These drivers and barriers are in a state of flux and the tendency to take more photographs is redefining what is considered “photo-worthy” (see Lindley et al. 2008; Van House et al., 2005). Mundane objects and aspects of life are beginning to appear more frequently in photo collections, and it is in the mundane that we find another quality of the photograph: while it doesn’t capture reality as we perceive it (instead, generating a mediated, abstracted representation), it does contain some extra information – hints of things that were there but that we didn’t notice or pay attention to at the time. Discussing the conclusions of two studies (their own and those of Harper et al. 2008) of the implications of using an automatic, wearable camera (Sensecam), Fleck and Fitzpatrick (2009, p. 1033) write:

“…images are often able to remind participants of things not usually remembered because they lack merit or are considered unimportant at that time—the kind of mundane aspects of life you would not usually choose to capture. [Harper et al.] found that surprise in seeing the ‘mundane’ led people to reflect on, and even consider changing, their life.”

These participants’ reactions to the foregrounding of mundane aspects of their experience  shows that, as well as the content of a photograph being subject to manipulation by human and technological agents, its meaning is dependent on the context of the audience (for more on this, see Rose 2006). Although these factors reduce the photograph’s power as “objective” evidence of reality (a notion supported by Oravec 1995), they are also integral to its power as a prompt for investigating, and reflecting on, lived experience.

References

  • Barthes (1978). Camera Lucida.
  • Christmann, G.B. (2008). The Power of Photographs of Buildings in the Dresden Urban Discourse: Towards a Visual Discourse Analysis. FORUM : QUALITATIVE SOCIAL RESEARCH, 9(3).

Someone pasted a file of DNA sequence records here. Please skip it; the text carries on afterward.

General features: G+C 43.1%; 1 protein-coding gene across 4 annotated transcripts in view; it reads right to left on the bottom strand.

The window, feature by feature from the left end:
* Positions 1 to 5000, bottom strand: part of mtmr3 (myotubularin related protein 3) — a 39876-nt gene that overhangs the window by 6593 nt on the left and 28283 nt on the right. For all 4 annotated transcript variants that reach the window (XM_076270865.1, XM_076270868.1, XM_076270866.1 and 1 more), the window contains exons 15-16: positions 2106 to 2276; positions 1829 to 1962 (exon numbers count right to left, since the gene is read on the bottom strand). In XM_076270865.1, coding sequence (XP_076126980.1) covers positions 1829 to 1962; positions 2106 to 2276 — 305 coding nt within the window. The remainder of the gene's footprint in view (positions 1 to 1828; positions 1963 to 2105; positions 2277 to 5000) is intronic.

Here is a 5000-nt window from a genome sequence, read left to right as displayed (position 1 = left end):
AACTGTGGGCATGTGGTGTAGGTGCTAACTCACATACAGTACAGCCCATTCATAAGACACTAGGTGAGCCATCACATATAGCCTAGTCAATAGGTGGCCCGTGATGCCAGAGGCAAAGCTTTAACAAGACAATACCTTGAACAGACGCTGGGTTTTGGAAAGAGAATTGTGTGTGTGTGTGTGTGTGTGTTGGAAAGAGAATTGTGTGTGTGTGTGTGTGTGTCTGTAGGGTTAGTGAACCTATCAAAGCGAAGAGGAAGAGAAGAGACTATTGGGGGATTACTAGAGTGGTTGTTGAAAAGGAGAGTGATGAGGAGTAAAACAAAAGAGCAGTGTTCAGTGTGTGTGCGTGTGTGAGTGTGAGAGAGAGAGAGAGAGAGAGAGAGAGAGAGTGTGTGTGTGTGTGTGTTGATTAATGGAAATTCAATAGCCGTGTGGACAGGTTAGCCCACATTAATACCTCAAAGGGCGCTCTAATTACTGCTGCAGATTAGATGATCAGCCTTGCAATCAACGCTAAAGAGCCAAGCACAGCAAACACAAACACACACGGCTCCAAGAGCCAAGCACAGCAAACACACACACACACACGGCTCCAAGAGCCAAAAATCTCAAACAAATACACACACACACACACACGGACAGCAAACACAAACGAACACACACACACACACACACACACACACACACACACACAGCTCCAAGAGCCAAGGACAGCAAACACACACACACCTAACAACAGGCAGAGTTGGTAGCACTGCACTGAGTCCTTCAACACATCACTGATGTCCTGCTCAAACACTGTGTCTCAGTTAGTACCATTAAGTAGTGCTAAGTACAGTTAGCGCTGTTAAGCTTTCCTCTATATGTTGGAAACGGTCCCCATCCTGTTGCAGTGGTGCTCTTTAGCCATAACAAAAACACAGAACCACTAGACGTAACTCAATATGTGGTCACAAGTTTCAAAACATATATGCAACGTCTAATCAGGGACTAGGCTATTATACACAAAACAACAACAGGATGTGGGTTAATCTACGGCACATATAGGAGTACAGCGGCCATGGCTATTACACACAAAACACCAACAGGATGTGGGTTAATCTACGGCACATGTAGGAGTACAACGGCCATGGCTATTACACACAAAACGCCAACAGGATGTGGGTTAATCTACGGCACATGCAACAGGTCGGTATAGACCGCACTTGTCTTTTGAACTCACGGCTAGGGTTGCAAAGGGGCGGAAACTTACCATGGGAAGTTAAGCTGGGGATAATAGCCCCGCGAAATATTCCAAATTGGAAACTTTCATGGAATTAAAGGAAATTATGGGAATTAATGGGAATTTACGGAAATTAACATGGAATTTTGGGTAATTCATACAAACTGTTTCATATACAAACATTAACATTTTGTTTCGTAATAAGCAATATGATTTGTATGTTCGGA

• Fleck, R., & Fitzpatrick, G. (2009). Teachers’ and tutors’ social reflection around SenseCam images. International Journal of Human-Computer Studies, 67(12), 1024–1036.
  • Harper, R., Randall, D., Smyth, N., Evans, C., Heledd, L., & Moore, R. (2008, February). The past is a different place: they do things differently there. In Proceedings of the 7th ACM conference on Designing interactive systems (pp. 271-280). ACM.
  • Lindley, S. E., Durrant, A., Kirk, D. S., & Taylor, A. S. (2008). Collocated social practices surrounding photos. Proceeding of the twenty-sixth annual CHI conference extended abstracts on Human factors in computing systems – CHI  ’0867(12), 3921.
  • Oravec, J., (1995). The camera never lies : Social construction of self and group in video, film, and photography. Journal of Value Inquiry, 29, pp.431–446.
  • Rose, G. (2006). Visual Methodologies. London: Sage.
  • Szarkowski, J. (1966). The Photographer’s Eye. New York: Museum of Modern Art
  • Szarkowski, J. (1980). The Photographer’s Eye. London: Secker and Warburg.
  • van House, N. a., Davis, M., Ames, M., Finn, M., Viswanathan, V., & Hall, S. (2005). The Uses of Personal Networked Digital Imaging : An Empirical Study of Cameraphone Photos and Sharing. CHI 2005, 1853–1856.

Leave a Reply

Your email address will not be published. Required fields are marked *